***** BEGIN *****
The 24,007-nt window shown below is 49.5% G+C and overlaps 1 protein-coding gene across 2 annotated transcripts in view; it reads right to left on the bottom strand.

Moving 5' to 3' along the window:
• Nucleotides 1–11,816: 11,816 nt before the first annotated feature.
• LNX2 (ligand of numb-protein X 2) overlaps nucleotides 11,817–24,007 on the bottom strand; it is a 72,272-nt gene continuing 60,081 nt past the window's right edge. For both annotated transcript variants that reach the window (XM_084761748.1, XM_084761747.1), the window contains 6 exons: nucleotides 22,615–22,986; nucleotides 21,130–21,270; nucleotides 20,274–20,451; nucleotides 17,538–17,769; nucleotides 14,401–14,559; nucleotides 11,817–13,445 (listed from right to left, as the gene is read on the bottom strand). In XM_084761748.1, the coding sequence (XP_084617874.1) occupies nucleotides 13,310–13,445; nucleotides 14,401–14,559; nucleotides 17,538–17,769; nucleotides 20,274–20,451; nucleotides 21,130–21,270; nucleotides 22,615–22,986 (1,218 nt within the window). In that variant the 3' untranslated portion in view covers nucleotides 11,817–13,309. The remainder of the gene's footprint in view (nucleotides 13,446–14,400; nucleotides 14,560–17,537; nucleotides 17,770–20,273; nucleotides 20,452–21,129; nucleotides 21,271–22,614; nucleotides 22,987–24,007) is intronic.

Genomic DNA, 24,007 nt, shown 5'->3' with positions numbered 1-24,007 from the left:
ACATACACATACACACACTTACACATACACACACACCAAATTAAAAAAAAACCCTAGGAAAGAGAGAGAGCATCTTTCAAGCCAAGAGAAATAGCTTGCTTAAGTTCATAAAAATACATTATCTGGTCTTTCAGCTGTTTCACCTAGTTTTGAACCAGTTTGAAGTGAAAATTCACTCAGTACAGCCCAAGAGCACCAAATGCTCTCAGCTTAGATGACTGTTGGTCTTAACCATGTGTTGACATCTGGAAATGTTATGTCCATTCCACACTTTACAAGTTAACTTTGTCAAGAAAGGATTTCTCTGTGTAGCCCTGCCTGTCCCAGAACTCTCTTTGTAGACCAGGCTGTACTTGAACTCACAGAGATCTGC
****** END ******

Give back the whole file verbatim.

The 24,007-nt window shown below is 49.5% G+C and overlaps 1 protein-coding gene across 2 annotated transcripts in view; it reads right to left on the bottom strand.

Moving 5' to 3' along the window:
• Nucleotides 1–11,816: 11,816 nt before the first annotated feature.
• LNX2 (ligand of numb-protein X 2) overlaps nucleotides 11,817–24,007 on the bottom strand; it is a 72,272-nt gene continuing 60,081 nt past the window's right edge. For both annotated transcript variants that reach the window (XM_084761748.1, XM_084761747.1), the window contains 6 exons: nucleotides 22,615–22,986; nucleotides 21,130–21,270; nucleotides 20,274–20,451; nucleotides 17,538–17,769; nucleotides 14,401–14,559; nucleotides 11,817–13,445 (listed from right to left, as the gene is read on the bottom strand). In XM_084761748.1, the coding sequence (XP_084617874.1) occupies nucleotides 13,310–13,445; nucleotides 14,401–14,559; nucleotides 17,538–17,769; nucleotides 20,274–20,451; nucleotides 21,130–21,270; nucleotides 22,615–22,986 (1,218 nt within the window). In that variant the 3' untranslated portion in view covers nucleotides 11,817–13,309. The remainder of the gene's footprint in view (nucleotides 13,446–14,400; nucleotides 14,560–17,537; nucleotides 17,770–20,273; nucleotides 20,452–21,129; nucleotides 21,271–22,614; nucleotides 22,987–24,007) is intronic.

Genomic DNA, 24,007 nt, shown 5'->3' with positions numbered 1-24,007 from the left:
ACATACACATACACACACTTACACATACACACACACCAAATTAAAAAAAAACCCTAGGAAAGAGAGAGAGCATCTTTCAAGCCAAGAGAAATAGCTTGCTTAAGTTCATAAAAATACATTATCTGGTCTTTCAGCTGTTTCACCTAGTTTTGAACCAGTTTGAAGTGAAAATTCACTCAGTACAGCCCAAGAGCACCAAATGCTCTCAGCTTAGATGACTGTTGGTCTTAACCATGTGTTGACATCTGGAAATGTTATGTCCATTCCACACTTTACAAGTTAACTTTGTCAAGAAAGGATTTCTCTGTGTAGCCCTGCCTGTCCCAGAACTCTCTTTGTAGACCAGGCTGTACTTGAACTCACAGAGATCTGC